Last week I spoke in an undergraduate Global Social Entrepreneurship class at New York University. The class was filled with engaged, motivated young people with a passion for social change. In the beginning of the class I asked the students to go around the room and tell me what they wanted to learn from me during the next hour. Hands down the majority of the room wanted to know how I got into the field and how they could build the right career path that would allow them to enter into the field of social entrepreneurship. These students are just one small example of the hundreds of young people I have talked to who have the same questions and then multiply that by the number of people who my colleagues in this field talk to per week and you easily get thousands. But the question remains, how exactly does one build a career in the field of social entrepreneurship?
Before I answer, or at least attempt to share some ideas, I wanted to say one thing. I believe social entrepreneurship is a way of thinking of bringing together two seeming disparate ideas and harnessing the power of the market as a force for social development. I also believe that the act of social enterprise is just one star in the galaxy that this movement is going to create. If you think about the field in this way it opens up an entire runway of opportunities. So then the question remains, what is keeping so many from finding their place in this field?
My first thought is that, for as entrepreneurial and capable as this generation is, we are all still waiting for permission. What is so unique about the founders of our field like Jacqueline Novogratz (Founder of Acumen Fund), CK Prahalad (Author of Fortune at the Bottom of the Pyramid), and Bill Drayton (Founder of Ashoka) is that they did not wait for permission, and as a result, they created an entire field. I bet if you ask any one of them about their career path they would all say, they followed their passion. No one gave them permission to do this. No one said to Jacqueline first go into banking, then do microfinance in Rwanda, then go to Stanford Business School, then to Rockefeller Foundation, only then can you create Acumen Fund. She just followed her passion.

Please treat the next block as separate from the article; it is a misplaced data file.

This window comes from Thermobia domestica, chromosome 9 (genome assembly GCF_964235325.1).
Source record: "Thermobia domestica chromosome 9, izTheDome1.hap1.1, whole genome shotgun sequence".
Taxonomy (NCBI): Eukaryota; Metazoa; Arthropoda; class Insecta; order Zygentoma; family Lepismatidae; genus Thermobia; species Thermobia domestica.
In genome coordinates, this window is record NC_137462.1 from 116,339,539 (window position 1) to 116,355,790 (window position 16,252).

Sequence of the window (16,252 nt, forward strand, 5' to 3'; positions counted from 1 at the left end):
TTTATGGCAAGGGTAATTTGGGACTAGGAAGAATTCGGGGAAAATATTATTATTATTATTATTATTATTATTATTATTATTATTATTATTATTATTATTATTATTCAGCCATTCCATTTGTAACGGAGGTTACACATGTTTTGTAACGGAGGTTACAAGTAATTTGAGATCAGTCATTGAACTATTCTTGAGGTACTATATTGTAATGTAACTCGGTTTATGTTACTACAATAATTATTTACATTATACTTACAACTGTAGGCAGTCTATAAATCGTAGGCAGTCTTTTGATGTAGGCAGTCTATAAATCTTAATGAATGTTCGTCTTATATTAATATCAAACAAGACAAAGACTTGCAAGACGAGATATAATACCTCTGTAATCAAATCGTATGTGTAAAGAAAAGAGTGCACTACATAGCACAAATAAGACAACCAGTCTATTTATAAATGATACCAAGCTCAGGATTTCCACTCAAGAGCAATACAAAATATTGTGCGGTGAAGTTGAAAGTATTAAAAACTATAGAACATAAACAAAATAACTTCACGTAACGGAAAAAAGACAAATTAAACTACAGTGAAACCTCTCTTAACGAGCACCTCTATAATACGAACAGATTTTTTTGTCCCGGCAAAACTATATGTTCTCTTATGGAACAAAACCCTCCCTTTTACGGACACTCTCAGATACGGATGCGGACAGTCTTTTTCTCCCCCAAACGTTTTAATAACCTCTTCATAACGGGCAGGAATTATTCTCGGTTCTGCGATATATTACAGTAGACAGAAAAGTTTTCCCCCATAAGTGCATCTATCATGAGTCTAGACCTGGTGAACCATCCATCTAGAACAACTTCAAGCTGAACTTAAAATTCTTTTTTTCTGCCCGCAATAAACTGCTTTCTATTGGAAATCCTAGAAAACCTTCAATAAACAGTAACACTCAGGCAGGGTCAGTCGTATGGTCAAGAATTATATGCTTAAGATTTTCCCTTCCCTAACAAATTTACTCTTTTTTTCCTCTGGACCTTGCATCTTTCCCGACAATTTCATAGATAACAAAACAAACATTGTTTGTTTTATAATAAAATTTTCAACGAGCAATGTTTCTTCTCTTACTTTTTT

So yes, one trend is that they all followed their passion. But there is also something else that appears as a trend across these innovators, at some point in their careers they learned and integrated themselves into the traditional system. Jacqueline spent a few years in banking and went to B-School, Bill Drayton worked for McKinsey and the EPA, and CK Prahalad built his early career at Union Carbide. This allowed them to understand the system, earn credibility, and ultimately to innovate upon it.
So my first piece of advice for those of you trying to get into this field is to follow your passion but at the same time you have to understand the system you are trying to change before you can change it. So at some point you need to work within that system. Cambridge Leadership Associates, whose work is spun out of the great leadership thinker Ronald Heifetz, discusses this idea of adaptive leadership and it is very much the same concept. How can you as a leader innovate at a pace the system can handle?
The second concept is for those who are either building a new organization or who are trying to scale. What is unique about the leaders in this field who have scaled their idea (Jacqueline Novogratz, founder of Acumen Fund, Wendy Kopp, Founder of Teach for America,, Chris Anderson, Curator of TED) is that they were able to create institutions that allowed thousands or millions of people to have permission to think outside the box.
How were they able to do this? If you look closely at these organizations, admittedly all very different, they built a brand that fit into the mainstream but at the same time allowed people to think outside the box. For example, Wendy Kopp said, go commit yourself to public education for two years but don’t worry our brand and credibility will allow you to still go work at Goldman Sachs after the program. While they could still go to Goldman, her bet was these two years would change their lives forever. Chris Anderson showed us that the most exclusive brand in the world can also be completely given away to the masses through video streams and Tedx events. His bet was that the power of the ideas was so much greater than the exclusivity of the brand. These leaders figured out ways to identify the levers, work within the system, and then unlock those levers to unleash the incredible potential of energetic young people and new ideas.
So coming full circle back to those of you trying to find your career path in the field of social entrepreneurship. First, figure out your star in this emerging galaxy. Second, follow your passion. Third, deeply understand the system you are trying to change. Fourth, identify the levers that can unlock the tremendous potential that exists in our world today.